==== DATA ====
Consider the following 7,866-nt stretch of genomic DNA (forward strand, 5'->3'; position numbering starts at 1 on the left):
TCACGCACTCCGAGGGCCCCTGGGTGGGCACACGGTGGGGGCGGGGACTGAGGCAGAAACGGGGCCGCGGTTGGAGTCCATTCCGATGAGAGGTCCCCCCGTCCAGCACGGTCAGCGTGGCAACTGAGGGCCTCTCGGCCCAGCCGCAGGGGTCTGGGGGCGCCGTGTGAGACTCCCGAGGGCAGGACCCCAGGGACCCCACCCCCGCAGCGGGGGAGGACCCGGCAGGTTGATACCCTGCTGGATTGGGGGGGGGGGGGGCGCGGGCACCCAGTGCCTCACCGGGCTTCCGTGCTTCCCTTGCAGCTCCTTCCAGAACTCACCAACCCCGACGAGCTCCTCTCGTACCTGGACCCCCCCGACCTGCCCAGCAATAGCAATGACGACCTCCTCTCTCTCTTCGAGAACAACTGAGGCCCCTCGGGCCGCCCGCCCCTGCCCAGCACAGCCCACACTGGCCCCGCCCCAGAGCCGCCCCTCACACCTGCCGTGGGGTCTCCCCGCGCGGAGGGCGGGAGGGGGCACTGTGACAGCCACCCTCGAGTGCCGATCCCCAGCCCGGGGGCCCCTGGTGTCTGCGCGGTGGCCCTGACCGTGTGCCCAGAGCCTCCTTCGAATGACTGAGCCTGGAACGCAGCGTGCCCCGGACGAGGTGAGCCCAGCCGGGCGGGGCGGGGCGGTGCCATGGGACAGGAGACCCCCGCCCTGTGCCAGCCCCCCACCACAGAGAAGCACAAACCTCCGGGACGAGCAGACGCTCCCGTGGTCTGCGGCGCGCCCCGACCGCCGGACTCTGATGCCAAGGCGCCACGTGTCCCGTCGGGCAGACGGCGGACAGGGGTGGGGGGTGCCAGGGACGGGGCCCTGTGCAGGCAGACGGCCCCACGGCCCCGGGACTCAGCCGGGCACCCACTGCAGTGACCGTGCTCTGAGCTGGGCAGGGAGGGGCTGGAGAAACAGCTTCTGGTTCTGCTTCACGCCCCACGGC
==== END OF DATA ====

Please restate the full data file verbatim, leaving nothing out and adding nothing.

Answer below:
Consider the following 7,866-nt stretch of genomic DNA (forward strand, 5'->3'; position numbering starts at 1 on the left):
TCACGCACTCCGAGGGCCCCTGGGTGGGCACACGGTGGGGGCGGGGACTGAGGCAGAAACGGGGCCGCGGTTGGAGTCCATTCCGATGAGAGGTCCCCCCGTCCAGCACGGTCAGCGTGGCAACTGAGGGCCTCTCGGCCCAGCCGCAGGGGTCTGGGGGCGCCGTGTGAGACTCCCGAGGGCAGGACCCCAGGGACCCCACCCCCGCAGCGGGGGAGGACCCGGCAGGTTGATACCCTGCTGGATTGGGGGGGGGGGGGGCGCGGGCACCCAGTGCCTCACCGGGCTTCCGTGCTTCCCTTGCAGCTCCTTCCAGAACTCACCAACCCCGACGAGCTCCTCTCGTACCTGGACCCCCCCGACCTGCCCAGCAATAGCAATGACGACCTCCTCTCTCTCTTCGAGAACAACTGAGGCCCCTCGGGCCGCCCGCCCCTGCCCAGCACAGCCCACACTGGCCCCGCCCCAGAGCCGCCCCTCACACCTGCCGTGGGGTCTCCCCGCGCGGAGGGCGGGAGGGGGCACTGTGACAGCCACCCTCGAGTGCCGATCCCCAGCCCGGGGGCCCCTGGTGTCTGCGCGGTGGCCCTGACCGTGTGCCCAGAGCCTCCTTCGAATGACTGAGCCTGGAACGCAGCGTGCCCCGGACGAGGTGAGCCCAGCCGGGCGGGGCGGGGCGGTGCCATGGGACAGGAGACCCCCGCCCTGTGCCAGCCCCCCACCACAGAGAAGCACAAACCTCCGGGACGAGCAGACGCTCCCGTGGTCTGCGGCGCGCCCCGACCGCCGGACTCTGATGCCAAGGCGCCACGTGTCCCGTCGGGCAGACGGCGGACAGGGGTGGGGGGTGCCAGGGACGGGGCCCTGTGCAGGCAGACGGCCCCACGGCCCCGGGACTCAGCCGGGCACCCACTGCAGTGACCGTGCTCTGAGCTGGGCAGGGAGGGGCTGGAGAAACAGCTTCTGGTTCTGCTTCACGCCCCACGGC